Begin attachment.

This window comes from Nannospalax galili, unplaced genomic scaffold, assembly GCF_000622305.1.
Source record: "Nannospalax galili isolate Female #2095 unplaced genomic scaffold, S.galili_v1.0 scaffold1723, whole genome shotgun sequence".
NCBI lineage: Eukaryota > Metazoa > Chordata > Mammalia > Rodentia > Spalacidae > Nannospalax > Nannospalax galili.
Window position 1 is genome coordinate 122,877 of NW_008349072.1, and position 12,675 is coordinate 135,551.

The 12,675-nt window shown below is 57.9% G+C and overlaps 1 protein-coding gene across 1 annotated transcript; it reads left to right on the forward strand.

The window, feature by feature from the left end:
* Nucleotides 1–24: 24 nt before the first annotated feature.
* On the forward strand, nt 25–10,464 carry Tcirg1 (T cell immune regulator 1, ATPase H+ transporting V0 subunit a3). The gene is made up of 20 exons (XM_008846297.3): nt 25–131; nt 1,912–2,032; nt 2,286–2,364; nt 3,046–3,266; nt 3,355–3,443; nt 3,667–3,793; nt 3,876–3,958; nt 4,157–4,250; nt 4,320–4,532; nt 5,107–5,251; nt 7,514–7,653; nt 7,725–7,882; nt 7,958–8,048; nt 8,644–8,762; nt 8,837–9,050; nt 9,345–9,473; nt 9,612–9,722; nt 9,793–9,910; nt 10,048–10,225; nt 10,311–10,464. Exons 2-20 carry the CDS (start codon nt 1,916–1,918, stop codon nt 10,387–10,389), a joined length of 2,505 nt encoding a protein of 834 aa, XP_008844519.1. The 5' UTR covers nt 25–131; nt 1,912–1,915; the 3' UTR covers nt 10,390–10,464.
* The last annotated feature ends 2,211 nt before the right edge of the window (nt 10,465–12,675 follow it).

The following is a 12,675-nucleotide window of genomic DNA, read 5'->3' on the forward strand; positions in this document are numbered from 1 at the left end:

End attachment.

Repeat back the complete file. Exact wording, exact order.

This window comes from Nannospalax galili, unplaced genomic scaffold, assembly GCF_000622305.1.
Source record: "Nannospalax galili isolate Female #2095 unplaced genomic scaffold, S.galili_v1.0 scaffold1723, whole genome shotgun sequence".
NCBI lineage: Eukaryota > Metazoa > Chordata > Mammalia > Rodentia > Spalacidae > Nannospalax > Nannospalax galili.
Window position 1 is genome coordinate 122,877 of NW_008349072.1, and position 12,675 is coordinate 135,551.

The 12,675-nt window shown below is 57.9% G+C and overlaps 1 protein-coding gene across 1 annotated transcript; it reads left to right on the forward strand.

The window, feature by feature from the left end:
* Nucleotides 1–24: 24 nt before the first annotated feature.
* On the forward strand, nt 25–10,464 carry Tcirg1 (T cell immune regulator 1, ATPase H+ transporting V0 subunit a3). The gene is made up of 20 exons (XM_008846297.3): nt 25–131; nt 1,912–2,032; nt 2,286–2,364; nt 3,046–3,266; nt 3,355–3,443; nt 3,667–3,793; nt 3,876–3,958; nt 4,157–4,250; nt 4,320–4,532; nt 5,107–5,251; nt 7,514–7,653; nt 7,725–7,882; nt 7,958–8,048; nt 8,644–8,762; nt 8,837–9,050; nt 9,345–9,473; nt 9,612–9,722; nt 9,793–9,910; nt 10,048–10,225; nt 10,311–10,464. Exons 2-20 carry the CDS (start codon nt 1,916–1,918, stop codon nt 10,387–10,389), a joined length of 2,505 nt encoding a protein of 834 aa, XP_008844519.1. The 5' UTR covers nt 25–131; nt 1,912–1,915; the 3' UTR covers nt 10,390–10,464.
* The last annotated feature ends 2,211 nt before the right edge of the window (nt 10,465–12,675 follow it).

The following is a 12,675-nucleotide window of genomic DNA, read 5'->3' on the forward strand; positions in this document are numbered from 1 at the left end: